The Australian dollar and emerging market currencies slid on Wednesday as investors began to question how much longer a near three-month rally in riskier assets can last without evidence of a sustained economic recovery.
Hunger for higher yields kept regional bonds in demand, however, while worries about tight summer supplies pushed crude oil prices to fresh six-month highs about $60 a barrel.
Asian stock markets were choppy but mostly edged higher, with investors reluctant to abandon cyclical shares, though they trimmed holdings in the financial and materials sectors after reports showed U.S. housing starts at a record low and the worst-ever contraction in Japan's economy in the first quarter.
Major European stock markets were expected to open as much as 0.6 percent lower, discouraged by the grim Japanese data and after Hewlett-Packard Co
A key gauge of Australian consumer sentiment in May also tumbled despite rallying equity markets, paving the way for dealers to take some profits on the Australian dollar's rise on Tuesday after it earlier hit a seven-month high.
Risk appetite has held the upper-hand of late but an emerging negative balance of recent economic data should be injecting some caution, said Patrick Bennett, Asia FX and rates strategist with Societe Generale in Hong Kong, in a note.
Japan's Nikkei share average <.N225> edged up 0.6 percent despite the bleak economic report, with shares of pharmaceutical companies and trading houses gaining.
Japan's gross domestic product contracted 4 percent on a quarterly basis as exports, domestic demand and investment buckled, roughly in line with expectations.
The outlook was uncertain, with some economists expecting stimulus spending to hasten a recovery, while others were concerned that collapsed exports would continue to inhibit already weak domestic demand.
The Japanese economy may return to growth temporarily but it could suffer a contraction again afterwards, said Hiroshi Shirashi, an economist with BNP Paribas.
The MSCI index of Asia Pacific stocks outside Japan <.MIAPJ0000PUS> was nearly unchanged, after hitting the highest since October 6 on Tuesday.
The index is still up more than 50 percent from lows in early March, but like other global benchmarks appeared to have lost steam in recent sessions on fears markets have risen too far, too quickly without concrete signs of economic recovery.
Hong Kong's Hang Seng index <.HSI> slipped 0.4 percent, with property stocks under fire, though the sub-index <.HSCE> of mainland companies listed in Hong Kong edged up 0.2 percent.
BEIJING'S DEEP WALLET
Optimistic investors hope Beijing can essentially spend its way to a recovery, which will then spill over to the rest of the region. To jump start consumer spending, the government said on Tuesday it would increase a subsidy scheme to 5 billion yuan ($733 million) from 1 billion yuan to encourage purchases of automobiles and home appliances.
It was not clear if this was new spending.
Those hopes had also inspired buying of the Australian dollar and emerging Asian currencies. However, dealers were cutting their exposure to those currencies and buying back U.S. dollars and yen on Wednesday.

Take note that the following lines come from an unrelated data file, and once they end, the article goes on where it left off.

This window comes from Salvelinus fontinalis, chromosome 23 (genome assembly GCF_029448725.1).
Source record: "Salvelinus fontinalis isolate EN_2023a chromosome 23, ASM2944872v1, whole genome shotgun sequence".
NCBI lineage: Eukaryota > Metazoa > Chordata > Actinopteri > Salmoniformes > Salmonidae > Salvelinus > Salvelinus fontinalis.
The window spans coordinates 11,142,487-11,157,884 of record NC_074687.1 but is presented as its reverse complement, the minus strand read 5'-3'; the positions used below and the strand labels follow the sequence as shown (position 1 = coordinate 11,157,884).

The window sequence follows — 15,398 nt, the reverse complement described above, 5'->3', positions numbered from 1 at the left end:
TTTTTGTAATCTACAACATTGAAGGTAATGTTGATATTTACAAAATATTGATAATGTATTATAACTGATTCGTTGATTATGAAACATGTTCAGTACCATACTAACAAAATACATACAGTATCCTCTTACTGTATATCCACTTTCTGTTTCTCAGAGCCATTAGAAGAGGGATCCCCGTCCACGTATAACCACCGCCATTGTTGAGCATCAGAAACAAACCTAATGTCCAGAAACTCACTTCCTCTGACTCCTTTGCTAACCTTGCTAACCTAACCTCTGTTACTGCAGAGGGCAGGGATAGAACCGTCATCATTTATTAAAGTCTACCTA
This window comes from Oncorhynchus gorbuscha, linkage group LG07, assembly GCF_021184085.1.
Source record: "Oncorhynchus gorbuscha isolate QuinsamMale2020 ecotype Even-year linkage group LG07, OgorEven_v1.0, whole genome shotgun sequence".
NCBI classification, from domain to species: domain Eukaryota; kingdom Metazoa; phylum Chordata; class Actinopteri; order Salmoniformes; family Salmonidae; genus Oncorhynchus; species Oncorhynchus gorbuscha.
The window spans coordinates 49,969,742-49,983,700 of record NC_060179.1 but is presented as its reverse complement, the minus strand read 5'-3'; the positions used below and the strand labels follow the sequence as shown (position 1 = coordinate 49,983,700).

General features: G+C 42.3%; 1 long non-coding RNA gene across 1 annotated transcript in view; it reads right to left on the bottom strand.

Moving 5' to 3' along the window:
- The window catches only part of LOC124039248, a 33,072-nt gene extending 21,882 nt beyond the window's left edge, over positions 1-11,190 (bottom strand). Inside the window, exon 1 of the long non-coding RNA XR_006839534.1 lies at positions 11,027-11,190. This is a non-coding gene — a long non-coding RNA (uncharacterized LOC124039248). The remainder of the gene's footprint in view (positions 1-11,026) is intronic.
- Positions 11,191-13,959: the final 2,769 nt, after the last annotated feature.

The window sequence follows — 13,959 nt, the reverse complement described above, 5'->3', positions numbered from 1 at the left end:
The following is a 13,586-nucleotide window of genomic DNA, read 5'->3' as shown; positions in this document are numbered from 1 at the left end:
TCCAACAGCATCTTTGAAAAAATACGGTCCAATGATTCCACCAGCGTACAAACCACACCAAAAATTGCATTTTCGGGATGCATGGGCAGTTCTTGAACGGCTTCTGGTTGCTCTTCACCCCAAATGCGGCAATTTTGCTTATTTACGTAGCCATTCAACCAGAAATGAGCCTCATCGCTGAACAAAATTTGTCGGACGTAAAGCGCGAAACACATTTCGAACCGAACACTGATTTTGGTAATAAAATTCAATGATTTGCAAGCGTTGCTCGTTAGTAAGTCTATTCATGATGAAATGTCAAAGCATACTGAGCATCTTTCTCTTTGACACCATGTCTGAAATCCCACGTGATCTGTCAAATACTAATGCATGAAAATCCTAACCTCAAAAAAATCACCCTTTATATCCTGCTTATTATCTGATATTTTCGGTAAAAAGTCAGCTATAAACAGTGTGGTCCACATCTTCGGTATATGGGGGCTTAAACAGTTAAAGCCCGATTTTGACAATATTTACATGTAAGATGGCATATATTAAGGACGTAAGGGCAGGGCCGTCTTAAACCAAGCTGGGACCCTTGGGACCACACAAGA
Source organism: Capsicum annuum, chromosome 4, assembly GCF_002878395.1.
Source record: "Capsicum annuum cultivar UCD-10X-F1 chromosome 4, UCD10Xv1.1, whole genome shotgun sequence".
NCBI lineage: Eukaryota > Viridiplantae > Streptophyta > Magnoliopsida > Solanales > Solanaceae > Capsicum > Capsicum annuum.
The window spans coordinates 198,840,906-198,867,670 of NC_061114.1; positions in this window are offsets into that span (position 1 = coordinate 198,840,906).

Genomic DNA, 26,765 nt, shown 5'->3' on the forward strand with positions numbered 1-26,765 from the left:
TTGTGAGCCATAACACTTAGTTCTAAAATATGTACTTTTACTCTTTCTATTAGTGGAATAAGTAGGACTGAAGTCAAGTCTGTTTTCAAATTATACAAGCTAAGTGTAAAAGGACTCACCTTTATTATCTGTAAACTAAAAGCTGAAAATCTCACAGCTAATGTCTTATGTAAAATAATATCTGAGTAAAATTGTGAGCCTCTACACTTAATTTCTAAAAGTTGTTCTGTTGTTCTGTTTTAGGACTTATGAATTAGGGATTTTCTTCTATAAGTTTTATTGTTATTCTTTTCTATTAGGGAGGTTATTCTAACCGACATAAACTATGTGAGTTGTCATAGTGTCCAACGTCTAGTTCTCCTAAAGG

The Australian dollar fell 0.4 percent on the day, at around US$0.7700 after earlier rising to a seven-month high of US$0.7784. A Westpac-Melbourne Institute survey of consumer sentiment fell 4.3 percent, after opinions soured about a national budget chock full of debt.
The Aussie dollar and currencies of other major commodity exporting countries had been buoyed of late by hopes that economic recovery was near and demand for raw materials would recover.
The U.S. dollar strengthened broadly against regional currencies, rising 0.6 percent against the South Korean won and 0.7 percent against the Phillipine peso.
But the dollar slid 0.4 percent against the yen to 95.60 yen, having carved out a range of about 94.50 to 101.00 in the last three months.
Emerging market bonds, however, fared better than their currencies, thanks to verbal commitments by some central bankers to keep their interest rates low for a while and pent-up demand among investors for higher yield.
Philippine state agency PSALM, which oversees the assets and debt of National Power Corp, sold 10-year bonds on Tuesday yielding 7.375 percent that were four times oversubscribed. The bonds were trading at a price of 101.125/101.375 versus its issue price of 99.127, a trader said.
Credit analysts at Calyon said in a note that negative data have not derailed appetite for new issuances, and with supply tight investors sick of the pittance offered in money markets may eventually go looking for yield in lower quality credit.
Retail and accounts continue to be long-cash and the street knows it, they said. At this pace, we could potentially see markets here beginning to take tentative steps lower down the credit curve.
U.S. crude for July delivery rose 0.6 percent to $60.47 a barrel as refinery problems continued to spur fears about tight supply in the summer. Brent crude was trading higher on the day as well, at $59.16 a barrel.
(Additional reporting by Jun Ebias)
(Editing by Kim Coghill)